Authors: Kate Charles
Kate Charles, a past Chairman of the Crime Writers' Association and the Barbara Pym Society, is well known as a fictional chronicler of the Church of England and an expert in the field of clerical crime fiction. She is co-organizer of the annual St Hilda's Crime and Mystery Conference and a member of the prestigious Detection Club, as well as an occasional contributor to the
. She has published twelve novels to date, including the popular Book of Psalms series, three standalone suspense novels and a series featuring curate Callie Anson.
Kate lives on the English side of the Welsh Marches with her husband and her Border terrier.
Also by Kate Charles
A Drink of Deadly Wine
Appointed to Die
A Dead Man Out of Mind
Evil Angels Among Them
First published in Great Britain in 1992 by Headline Book Publishing plc
This edition published in 2015
36 Causton Street
London SW1P 4ST
Copyright Â© Kate Charles 1992, 2015
All rights reserved. No part of this book may be reproduced or transmitted in any form or by any means, electronic or mechanical, including photocopying, recording, or by any information storage and retrieval system, without permission in writing from the publisher.
Marylebone House does not necessarily endorse the individual views contained in its publications.
Unless otherwise noted, Scripture quotations are taken from the Authorized Version of the Bible (The King James Bible), the rights in which are vested in the Crown, and are reproduced by permission of the Crown's Patentee, Cambridge University Press.
Psalm verses in chapter epigraphs are taken from The Book of Common Prayer, the rights in which are vested in the Crown, and are reproduced by permission of the Crown's Patentee, Cambridge University Press.
British Library Cataloguing-in-Publication Data
A catalogue record for this book is available from the British Library
eBook ISBN 978â1â910674â10â9
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Graphicraft Limited, Hong Kong
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The pains of hell came about me: the snares of death overtook me.
The Book of Psalms mysteries: looking back, looking forward
It's difficult for me to believe, but it has been 25 years since I began writing
A Drink of Deadly Wine
, the first novel in what would become âThe Book of Psalms mysteries'. Contrary to what readers may believe, in my experience writers of fiction don't very often reread their own books â they are too focused on the future to have time for the past, too concerned with what comes next to worry about what has been. So the republication of this series of novels, 25 years on, has provided me with a rare opportunity to revisit a world I once inhabited totally, the world of the Church of England in the early 1990s.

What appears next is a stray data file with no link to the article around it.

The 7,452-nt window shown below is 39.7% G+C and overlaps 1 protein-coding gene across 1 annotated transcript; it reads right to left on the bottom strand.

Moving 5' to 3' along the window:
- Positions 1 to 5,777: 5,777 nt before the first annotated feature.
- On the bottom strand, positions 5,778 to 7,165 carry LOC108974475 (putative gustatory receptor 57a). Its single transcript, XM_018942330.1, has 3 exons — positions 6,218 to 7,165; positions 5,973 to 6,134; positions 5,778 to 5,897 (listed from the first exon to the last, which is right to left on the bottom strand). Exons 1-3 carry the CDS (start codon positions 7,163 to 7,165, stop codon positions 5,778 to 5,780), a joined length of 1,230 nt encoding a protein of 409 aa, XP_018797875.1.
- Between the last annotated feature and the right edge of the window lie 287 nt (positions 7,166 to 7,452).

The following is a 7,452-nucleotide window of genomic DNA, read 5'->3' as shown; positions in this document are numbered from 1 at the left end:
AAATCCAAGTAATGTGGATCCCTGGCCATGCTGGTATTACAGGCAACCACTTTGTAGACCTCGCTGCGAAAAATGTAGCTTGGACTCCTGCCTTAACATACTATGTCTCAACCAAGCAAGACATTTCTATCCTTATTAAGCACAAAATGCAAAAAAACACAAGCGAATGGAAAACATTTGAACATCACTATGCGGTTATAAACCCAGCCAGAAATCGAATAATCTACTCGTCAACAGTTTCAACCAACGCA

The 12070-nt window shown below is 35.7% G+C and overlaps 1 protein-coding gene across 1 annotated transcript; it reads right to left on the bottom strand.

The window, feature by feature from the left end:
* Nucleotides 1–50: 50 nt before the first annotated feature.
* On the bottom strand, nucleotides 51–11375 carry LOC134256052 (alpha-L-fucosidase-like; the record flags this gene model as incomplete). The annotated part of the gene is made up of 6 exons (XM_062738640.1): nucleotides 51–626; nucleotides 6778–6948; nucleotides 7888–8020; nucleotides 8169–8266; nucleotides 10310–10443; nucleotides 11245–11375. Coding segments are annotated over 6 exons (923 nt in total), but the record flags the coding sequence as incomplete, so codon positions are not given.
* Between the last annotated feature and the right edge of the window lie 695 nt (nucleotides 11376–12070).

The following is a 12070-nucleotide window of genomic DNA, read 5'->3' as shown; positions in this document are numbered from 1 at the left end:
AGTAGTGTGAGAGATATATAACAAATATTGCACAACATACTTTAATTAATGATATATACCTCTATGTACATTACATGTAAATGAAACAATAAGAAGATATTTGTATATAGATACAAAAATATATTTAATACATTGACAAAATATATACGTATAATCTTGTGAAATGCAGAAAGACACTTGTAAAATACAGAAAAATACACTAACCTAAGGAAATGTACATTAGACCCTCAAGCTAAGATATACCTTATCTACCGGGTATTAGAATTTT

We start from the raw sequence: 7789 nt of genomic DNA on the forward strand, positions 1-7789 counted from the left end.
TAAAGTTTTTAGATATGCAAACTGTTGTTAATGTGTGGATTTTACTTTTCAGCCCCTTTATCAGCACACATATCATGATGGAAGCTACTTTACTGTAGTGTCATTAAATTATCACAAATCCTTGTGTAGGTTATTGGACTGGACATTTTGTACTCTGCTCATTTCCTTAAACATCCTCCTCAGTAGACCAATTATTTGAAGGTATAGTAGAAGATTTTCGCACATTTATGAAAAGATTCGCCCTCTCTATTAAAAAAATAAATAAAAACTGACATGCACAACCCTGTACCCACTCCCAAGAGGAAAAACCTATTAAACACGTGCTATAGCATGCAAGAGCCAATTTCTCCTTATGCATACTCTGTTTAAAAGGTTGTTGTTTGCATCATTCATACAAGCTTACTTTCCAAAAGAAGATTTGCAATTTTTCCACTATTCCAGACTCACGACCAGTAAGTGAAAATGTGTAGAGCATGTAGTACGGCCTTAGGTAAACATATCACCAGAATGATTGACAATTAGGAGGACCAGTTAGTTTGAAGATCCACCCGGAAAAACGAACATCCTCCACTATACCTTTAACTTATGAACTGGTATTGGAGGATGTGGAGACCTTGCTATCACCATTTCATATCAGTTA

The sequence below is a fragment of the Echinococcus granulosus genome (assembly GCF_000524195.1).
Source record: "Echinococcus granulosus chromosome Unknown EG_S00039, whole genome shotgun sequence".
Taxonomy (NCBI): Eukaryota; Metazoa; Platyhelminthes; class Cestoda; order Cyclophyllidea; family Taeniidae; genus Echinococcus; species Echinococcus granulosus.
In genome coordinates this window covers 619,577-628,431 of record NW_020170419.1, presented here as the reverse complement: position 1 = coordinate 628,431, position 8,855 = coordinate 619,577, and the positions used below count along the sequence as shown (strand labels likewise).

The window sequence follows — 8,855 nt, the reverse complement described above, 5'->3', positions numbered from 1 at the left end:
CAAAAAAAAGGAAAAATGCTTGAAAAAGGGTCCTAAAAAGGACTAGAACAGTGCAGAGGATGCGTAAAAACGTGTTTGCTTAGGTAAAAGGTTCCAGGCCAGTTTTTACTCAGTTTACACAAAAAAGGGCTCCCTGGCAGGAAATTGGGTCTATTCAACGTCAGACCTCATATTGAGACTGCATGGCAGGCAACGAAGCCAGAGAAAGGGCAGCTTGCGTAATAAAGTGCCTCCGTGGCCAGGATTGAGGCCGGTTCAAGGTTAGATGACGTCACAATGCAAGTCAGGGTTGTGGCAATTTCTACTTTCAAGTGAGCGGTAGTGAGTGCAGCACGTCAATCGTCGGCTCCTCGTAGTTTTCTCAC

In so many ways, the early 1990s belong to a long-gone past. Young readers today might find that past laughable, if not totally incomprehensible. Those years provide the context of the books: my characters live in a world which is, first and foremost, uncontrolled by technology. There are no mobile phones, and certainly no smartphones; phones are mostly attached to walls. No one listens to music on anything other than a radio or a record player, unless they're very modern and have adopted CDs. Televisions are large and bulky things. Home computers are non-existent, as are Kindles and other e-readers â not to mention iPads. People carry address books and use telephone directories. If they need information, they go to a library, and if they want to travel to somewhere unfamiliar, they look at a map.
Other differences are cultural, reminding us of how many things have changed in our society. In those books, supermarkets closed their doors by 5 or 6 p.m., and were never open on a Sunday. Pub licensing hours were strictly regulated. People smoked in pubs, restaurants and workplaces. Fox hunting was pretty much unquestioned. Laura Ashley represented the height of fashion. And âBritish Rail tea' was unfailingly undrinkable.
And yet . . .
And yet, when moving into the sphere of the Church of England which these books so firmly inhabit, not so much has changed.
Yes, I can report with a joyous and thankful heart that women are now acceptable as priests in much if (sadly) not all of the Church, and by the time these new editions are published, women bishops will probably already be consecrated, or at least appointed.
But so much remains the same, and not in a good way. Power struggles, judgemental attitudes, âthem' and âus', gossip â it was true then, and I still see these things going on in parishes everywhere. It is the stuff of which mystery novels are made: the base human nature which puts self above others, and which manifests itself at its worst in the Church.
People often ask me why there are so many crime novels set in the Church, and this, I believe, is at the heart of it. The Church is the perfect setting for a crime novel precisely because human nature at its ugliest is most evident set against the ideal which the Church represents. And because church people are usually aware that a higher standard of behaviour is expected of them, when they are unable to live up to the ideal they have a better reason for concealment. Concealment leads to secrets, and secrets provide the perfect scenario for the crime novelist.
So when I embarked upon the series 25 years ago, I was but following in the steps of a long line of writers such as G. K. Chesterton, C. A. Alington, Victor L. Whitechurch, Ellis Peters and P. D. James, and writing in a tradition which would grow to include D. M. Greenwood, Phil Rickman, Andrew Taylor and James Runcie, among so many others.
Why, though, the âBook of Psalms'?